[Type of surgery and mortality rate in perforated duodenal ulcer].Pol Merkur Lekarski. 2001 Aug; 11(62):148-50.PM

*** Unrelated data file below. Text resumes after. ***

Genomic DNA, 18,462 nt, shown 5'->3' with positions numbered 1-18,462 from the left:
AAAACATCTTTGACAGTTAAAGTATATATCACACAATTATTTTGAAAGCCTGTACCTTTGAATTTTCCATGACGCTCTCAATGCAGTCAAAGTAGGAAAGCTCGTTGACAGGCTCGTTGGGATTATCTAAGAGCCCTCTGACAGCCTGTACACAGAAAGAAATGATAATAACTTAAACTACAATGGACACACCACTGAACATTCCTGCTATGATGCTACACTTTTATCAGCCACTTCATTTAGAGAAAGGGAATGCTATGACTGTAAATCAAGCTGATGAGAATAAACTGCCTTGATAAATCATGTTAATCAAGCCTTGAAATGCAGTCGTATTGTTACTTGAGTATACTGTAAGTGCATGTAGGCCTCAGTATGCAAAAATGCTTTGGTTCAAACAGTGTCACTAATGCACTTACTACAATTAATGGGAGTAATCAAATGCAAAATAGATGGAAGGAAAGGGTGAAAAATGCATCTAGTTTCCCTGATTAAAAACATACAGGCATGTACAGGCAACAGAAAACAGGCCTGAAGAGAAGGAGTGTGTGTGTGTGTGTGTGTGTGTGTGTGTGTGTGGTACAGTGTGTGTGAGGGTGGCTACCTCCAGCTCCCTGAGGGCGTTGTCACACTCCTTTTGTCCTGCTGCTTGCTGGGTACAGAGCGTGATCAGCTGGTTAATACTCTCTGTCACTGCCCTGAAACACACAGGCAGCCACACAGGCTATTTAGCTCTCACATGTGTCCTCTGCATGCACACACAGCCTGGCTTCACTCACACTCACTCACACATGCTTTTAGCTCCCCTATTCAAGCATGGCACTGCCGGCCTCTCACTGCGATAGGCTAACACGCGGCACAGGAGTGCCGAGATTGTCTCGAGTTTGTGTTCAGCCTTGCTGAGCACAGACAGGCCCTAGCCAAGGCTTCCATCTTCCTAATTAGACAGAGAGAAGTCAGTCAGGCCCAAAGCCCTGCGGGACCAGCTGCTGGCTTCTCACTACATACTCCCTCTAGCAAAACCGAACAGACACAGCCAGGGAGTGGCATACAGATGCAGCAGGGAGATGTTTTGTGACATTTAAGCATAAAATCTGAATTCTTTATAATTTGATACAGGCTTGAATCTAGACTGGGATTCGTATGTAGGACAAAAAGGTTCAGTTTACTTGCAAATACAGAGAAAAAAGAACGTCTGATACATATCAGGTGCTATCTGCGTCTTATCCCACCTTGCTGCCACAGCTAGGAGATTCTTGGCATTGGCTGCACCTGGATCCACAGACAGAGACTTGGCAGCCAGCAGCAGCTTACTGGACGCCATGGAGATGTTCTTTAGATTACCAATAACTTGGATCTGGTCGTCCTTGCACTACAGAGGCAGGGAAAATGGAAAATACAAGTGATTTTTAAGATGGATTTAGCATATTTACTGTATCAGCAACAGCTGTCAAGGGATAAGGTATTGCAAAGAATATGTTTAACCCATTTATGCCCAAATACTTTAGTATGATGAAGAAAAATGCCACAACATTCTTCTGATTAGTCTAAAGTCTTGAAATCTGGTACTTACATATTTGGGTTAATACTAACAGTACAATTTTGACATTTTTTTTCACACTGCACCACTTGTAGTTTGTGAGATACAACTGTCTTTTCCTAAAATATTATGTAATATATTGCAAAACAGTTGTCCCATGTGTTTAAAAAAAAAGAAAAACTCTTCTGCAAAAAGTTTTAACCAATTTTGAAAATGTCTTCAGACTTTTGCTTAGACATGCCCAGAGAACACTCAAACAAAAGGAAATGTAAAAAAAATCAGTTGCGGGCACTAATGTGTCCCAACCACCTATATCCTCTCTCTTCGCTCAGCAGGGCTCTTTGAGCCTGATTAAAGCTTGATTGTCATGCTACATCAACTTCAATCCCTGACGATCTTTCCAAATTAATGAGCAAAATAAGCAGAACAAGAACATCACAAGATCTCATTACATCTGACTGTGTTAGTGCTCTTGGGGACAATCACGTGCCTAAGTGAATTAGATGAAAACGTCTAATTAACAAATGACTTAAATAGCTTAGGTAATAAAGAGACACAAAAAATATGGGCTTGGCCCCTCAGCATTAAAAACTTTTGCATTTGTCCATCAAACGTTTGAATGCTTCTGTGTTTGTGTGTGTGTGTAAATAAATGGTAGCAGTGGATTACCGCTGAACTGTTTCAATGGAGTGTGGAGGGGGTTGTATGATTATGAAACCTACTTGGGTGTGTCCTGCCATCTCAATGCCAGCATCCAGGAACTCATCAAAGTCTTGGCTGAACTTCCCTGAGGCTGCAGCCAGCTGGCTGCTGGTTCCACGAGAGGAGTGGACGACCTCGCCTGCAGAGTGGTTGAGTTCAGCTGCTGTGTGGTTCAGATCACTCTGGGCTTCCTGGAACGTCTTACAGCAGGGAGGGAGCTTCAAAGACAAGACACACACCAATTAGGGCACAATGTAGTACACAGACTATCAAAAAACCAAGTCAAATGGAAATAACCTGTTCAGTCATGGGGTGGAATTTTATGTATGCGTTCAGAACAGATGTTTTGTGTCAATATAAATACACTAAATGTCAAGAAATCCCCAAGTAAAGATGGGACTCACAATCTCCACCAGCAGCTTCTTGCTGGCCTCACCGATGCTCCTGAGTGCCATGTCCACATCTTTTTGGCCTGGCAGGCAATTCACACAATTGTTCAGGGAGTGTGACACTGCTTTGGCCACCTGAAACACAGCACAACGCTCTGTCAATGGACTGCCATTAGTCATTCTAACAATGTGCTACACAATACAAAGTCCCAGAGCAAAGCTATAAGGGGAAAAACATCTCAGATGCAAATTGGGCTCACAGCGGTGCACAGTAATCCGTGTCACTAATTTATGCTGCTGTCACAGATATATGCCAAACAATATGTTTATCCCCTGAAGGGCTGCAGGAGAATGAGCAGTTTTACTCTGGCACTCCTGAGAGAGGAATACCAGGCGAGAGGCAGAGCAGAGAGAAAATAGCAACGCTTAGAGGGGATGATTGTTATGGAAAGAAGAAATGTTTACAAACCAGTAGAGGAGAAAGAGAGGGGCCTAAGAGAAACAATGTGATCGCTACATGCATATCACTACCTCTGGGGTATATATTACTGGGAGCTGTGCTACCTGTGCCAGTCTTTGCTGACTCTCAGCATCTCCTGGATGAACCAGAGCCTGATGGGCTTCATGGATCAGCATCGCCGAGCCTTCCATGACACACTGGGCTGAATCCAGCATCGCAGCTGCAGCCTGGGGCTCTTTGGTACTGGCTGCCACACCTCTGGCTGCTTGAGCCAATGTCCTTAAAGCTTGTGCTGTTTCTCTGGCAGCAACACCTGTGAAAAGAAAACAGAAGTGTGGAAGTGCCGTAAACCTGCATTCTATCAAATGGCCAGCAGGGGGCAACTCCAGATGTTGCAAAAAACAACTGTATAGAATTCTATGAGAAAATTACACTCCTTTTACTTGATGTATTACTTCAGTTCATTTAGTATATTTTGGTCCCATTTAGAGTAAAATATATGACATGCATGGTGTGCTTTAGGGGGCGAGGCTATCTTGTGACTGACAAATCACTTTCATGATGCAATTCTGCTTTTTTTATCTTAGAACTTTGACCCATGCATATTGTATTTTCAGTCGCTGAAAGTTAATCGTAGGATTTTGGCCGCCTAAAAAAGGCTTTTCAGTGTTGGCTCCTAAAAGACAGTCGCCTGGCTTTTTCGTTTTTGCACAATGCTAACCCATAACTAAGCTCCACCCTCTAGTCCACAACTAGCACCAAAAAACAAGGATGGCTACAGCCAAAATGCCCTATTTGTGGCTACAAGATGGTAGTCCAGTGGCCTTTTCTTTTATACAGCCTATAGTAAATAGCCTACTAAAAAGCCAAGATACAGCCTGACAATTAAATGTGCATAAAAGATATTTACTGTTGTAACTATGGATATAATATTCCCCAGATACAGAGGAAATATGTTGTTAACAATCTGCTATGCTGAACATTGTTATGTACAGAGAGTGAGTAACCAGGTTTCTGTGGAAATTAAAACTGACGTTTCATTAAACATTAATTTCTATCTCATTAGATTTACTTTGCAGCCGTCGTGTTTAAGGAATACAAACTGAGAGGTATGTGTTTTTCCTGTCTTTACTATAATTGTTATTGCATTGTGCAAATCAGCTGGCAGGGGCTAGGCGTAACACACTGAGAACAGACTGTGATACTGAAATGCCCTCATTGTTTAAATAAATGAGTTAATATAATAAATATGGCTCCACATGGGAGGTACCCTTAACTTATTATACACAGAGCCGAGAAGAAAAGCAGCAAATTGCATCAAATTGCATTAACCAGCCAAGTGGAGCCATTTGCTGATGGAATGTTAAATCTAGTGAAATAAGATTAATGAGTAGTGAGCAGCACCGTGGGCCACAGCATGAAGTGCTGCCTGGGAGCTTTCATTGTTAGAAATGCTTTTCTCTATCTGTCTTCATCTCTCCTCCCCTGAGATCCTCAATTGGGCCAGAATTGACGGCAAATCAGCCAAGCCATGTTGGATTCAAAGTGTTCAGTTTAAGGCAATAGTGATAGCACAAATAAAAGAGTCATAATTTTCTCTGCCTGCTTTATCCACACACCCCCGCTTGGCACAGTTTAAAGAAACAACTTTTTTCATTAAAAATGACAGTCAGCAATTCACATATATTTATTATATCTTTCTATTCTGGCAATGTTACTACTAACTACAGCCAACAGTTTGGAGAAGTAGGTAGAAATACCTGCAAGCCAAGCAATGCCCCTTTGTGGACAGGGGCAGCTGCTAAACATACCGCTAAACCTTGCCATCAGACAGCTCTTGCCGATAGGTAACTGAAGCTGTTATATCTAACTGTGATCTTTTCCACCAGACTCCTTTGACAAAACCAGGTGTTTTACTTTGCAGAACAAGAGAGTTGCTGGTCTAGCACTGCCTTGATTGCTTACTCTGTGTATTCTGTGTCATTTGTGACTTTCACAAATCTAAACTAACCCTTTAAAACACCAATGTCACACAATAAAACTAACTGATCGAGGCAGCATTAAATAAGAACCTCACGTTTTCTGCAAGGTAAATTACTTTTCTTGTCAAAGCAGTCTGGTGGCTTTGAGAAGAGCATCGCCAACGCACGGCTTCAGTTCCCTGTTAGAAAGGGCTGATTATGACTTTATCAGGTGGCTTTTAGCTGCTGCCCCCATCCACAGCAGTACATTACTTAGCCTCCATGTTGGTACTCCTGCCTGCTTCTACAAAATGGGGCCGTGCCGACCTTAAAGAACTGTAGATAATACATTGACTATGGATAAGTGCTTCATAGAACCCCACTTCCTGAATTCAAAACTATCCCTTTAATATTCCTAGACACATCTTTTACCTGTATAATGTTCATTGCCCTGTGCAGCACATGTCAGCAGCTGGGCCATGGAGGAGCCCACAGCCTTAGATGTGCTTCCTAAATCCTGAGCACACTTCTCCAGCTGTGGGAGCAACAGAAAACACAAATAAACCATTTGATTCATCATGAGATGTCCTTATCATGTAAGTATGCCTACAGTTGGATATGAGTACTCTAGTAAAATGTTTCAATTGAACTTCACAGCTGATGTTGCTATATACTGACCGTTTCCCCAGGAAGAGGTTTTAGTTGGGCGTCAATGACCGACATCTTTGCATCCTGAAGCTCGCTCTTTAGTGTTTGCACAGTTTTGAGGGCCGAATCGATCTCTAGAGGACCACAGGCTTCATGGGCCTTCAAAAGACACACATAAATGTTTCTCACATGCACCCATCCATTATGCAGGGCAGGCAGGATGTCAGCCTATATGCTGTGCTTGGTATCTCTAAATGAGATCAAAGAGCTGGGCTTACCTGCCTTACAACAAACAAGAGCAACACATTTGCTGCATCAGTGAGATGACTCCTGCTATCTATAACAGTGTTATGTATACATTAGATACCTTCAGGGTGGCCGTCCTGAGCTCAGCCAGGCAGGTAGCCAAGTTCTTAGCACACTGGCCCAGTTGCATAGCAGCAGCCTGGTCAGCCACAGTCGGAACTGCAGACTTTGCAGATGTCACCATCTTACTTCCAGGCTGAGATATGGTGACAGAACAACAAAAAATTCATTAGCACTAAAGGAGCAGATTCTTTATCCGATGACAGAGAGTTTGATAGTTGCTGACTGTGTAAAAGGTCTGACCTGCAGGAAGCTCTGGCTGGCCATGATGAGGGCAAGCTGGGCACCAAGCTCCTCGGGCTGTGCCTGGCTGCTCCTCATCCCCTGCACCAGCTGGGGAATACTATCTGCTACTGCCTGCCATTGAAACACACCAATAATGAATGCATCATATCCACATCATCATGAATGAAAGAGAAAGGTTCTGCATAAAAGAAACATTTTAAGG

The aim of this study was to evaluate postoperative mortality in patients with perforated duodenal ulcer and concomitant peritonitis. In our department from 1962 to 1999 there were 625 patients operated on for that reason. The most common surgery performed was the "definitive" one, i.e. truncal vagotomy with pyloroplasty. Partial gastric resection was performed infrequent, and gastrectomy was done only exceptionally. Only in elderly with comorbid conditions (concomitant diseases or highly advanced purulent peritonitis) or in very young patients without prior history of ulcer disease, the perforation was sewed or closed by pyloroplasty (118 patients, 18.9%). Overall postoperative morbidity was 11.2% (70 patients died shortly after the surgery). Morbidity among patients in vagotomy and pyloroplasty group was 2.9%, in resection group--3.3% and among these with the perforation just sewed--45.8%. Two patients younger than 50 years died in postoperative course (0.57%). In patients between 50 and 69 years 29 deaths were observed (15.18%). There were 84 patients older than 70 years, and after the surgery 39 of them died (46.43%). It is important to notice, that even that in the oldest patients in 63 cases the perforation was just sewed (the less invasive procedure), 34 of them died. Vagotomy combined with pyloroplasty is valuable and safe procedure which is widely used in perforated duodenal ulcer. Postoperative morbidity is the highest among older patients, regardless of the procedure applied.